Every night is the same in my life. After we put the pup to bed in his crate for the night, we head upstairs for our own nightly unwind before bed. Usually, since I work until 11, we are also scarfing down our dinner as we slowly transition. Part of our ritual is vehemently searching for something to watch. Currently, we are caught up on most everything we watch and until our summer shows begin again, we are usually watching “Judge Judy” videos on Youtube while my wife suggests literally anything else. Usually she suggests movies, which is a quagmire, since we both have opposite tastes and she is not a fan of watching anything more than once.
Somehow in the 11 years we have been together we have not gone through the volumes that are “movies that made Asher.” The 2003 indie-flick Camp, about a group of awkward and talented youths who spend a summer at a musical theatre camp, is a core staple on the list. Apart from featuring a talented baby-faced Anna Kendrick and a wonderful rendition of “Turkey Lurkey,” what attracted a 15-year-old me to the film was the sheer number of queer characters. The lone straight male at camp being the centrepiece of the plot, Camp was the first movie that showed me people my age exploring and embracing who they were. I knew I was something. I knew I was into boys and girls and I knew that I did not fit the mold of being a teenage girl, or even a teenage lesbian as I was starting to feel myself boxed into that category.
Camp gave me something that until that time had been absent, adolescent me seeing people who did not fit the molds that they were cast thriving. I had spent most of my life between masculinity and femininity, and while one called to me and the other felt more real to me, the truth is I am somewhere in between – we all are. Re-watching Camp this past week was an interesting experience. The opening scene, where one of the leads is being brutally attacked for going to his prom in drag, is just as painful to watch as an adult transman as it was as the tangled-in-the-closet teen I used to be. However, the finale of that scene, as well as the final musical number in the entire of the movie are even more uplifting to me now. It is not just a message of hope for me, at this juncture it is also a message of endearing relationships and the real change that has happened for my community within my own lifetime. If for nothing else, nostalgia with my humble queer beginnings has served as well-needed re-charges on why I put myself so visibly on display for the betterment of those who have yet to come.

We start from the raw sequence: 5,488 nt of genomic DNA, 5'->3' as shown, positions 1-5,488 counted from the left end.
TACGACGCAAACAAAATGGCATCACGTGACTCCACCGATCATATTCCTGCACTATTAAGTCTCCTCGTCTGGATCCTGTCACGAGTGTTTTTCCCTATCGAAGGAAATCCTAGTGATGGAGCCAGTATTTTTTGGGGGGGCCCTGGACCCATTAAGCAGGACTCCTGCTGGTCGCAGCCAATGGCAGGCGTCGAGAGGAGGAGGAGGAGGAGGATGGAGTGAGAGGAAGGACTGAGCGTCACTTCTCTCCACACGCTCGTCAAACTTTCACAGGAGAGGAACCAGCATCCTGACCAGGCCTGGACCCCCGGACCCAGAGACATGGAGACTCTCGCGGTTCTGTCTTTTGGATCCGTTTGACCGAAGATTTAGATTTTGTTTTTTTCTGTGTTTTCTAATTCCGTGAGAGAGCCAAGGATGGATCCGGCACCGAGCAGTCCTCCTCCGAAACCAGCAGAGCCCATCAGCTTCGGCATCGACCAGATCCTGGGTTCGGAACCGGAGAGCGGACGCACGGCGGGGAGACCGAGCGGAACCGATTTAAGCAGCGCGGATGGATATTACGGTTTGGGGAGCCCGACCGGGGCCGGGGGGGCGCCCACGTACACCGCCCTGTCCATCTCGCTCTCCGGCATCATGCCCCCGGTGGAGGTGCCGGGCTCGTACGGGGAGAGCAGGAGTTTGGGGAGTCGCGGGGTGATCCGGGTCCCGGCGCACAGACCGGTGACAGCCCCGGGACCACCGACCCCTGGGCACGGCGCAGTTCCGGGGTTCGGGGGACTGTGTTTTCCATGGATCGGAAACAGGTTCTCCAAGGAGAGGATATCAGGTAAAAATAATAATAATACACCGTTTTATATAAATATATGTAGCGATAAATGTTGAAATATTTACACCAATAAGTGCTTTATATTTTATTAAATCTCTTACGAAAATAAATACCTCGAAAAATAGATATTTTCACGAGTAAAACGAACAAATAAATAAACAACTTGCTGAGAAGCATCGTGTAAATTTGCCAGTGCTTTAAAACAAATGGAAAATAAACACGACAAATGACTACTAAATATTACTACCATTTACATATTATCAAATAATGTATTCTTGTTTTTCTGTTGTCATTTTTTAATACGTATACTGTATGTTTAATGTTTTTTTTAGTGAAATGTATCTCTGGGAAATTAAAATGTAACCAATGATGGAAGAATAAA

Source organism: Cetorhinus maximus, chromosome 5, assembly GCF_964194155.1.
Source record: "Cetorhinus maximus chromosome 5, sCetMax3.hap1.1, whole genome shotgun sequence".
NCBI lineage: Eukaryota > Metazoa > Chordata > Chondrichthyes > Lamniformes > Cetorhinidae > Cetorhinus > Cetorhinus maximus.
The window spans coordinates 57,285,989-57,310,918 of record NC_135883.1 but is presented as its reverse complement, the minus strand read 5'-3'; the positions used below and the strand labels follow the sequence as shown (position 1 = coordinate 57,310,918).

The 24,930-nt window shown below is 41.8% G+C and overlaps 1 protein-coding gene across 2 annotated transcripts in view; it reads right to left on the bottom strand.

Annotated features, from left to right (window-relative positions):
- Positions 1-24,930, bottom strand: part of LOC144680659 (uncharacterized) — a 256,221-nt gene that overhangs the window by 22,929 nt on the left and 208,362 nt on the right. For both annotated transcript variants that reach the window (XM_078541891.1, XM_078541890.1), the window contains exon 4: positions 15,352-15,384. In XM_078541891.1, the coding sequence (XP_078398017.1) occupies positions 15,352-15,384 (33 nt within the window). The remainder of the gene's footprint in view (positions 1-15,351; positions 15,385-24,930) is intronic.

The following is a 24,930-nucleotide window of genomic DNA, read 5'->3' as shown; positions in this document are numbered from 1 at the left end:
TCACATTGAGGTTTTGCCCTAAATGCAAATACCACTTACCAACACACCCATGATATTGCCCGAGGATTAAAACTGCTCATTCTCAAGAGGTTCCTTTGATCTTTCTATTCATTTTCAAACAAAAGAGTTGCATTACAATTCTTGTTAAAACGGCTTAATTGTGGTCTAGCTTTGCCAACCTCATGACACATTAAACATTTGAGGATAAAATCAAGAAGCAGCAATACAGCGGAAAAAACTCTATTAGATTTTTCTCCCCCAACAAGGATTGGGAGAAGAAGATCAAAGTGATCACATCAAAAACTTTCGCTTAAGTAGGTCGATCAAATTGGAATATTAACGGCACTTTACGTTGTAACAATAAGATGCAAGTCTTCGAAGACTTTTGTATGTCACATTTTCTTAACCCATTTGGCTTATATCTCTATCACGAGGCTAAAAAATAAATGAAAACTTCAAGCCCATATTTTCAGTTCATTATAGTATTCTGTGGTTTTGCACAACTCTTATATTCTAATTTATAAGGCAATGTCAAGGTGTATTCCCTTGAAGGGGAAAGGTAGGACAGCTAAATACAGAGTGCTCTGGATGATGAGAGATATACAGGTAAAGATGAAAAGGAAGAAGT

Fifteen-year-old me never dreamed of a world where I would fit in, or be loved. Before Camp, we had caught up on the premiere of Pose, and a scene between Pray Tell and Blanca, about Vogue and how appropriation of queer culture into the mainstream was as old as this country itself stayed with me. Fifteen-year-old me was wrong, about a lot of things, but most wonderfully about things never changing. I knew who I was before I knew the words to articulate it to others, yet I also never saw a world existing that would let me be him. And here I stand, every inch of me a conflicting and yet complementary enigma of masculine and feminine traits and interests. If Camp gave me something more lasting than the image of Ms. Kendrick shattering a martini glass with her bare hand, it is that I learned there was a world where we all could be ourselves, and that I had the perseverance to make sure I etched out my piece of it.
- Asher Kennedy is a writer, activist, trans-man and cis-nerd living an hour outside of Washington in the Eastern Panhandle of WV. He proudly serves on the board of Hagerstown Hopes (hagerstownhopesmd.org) and has been featured on RoleReboot (rolereboot.org) and is on twitter @ItsAsherK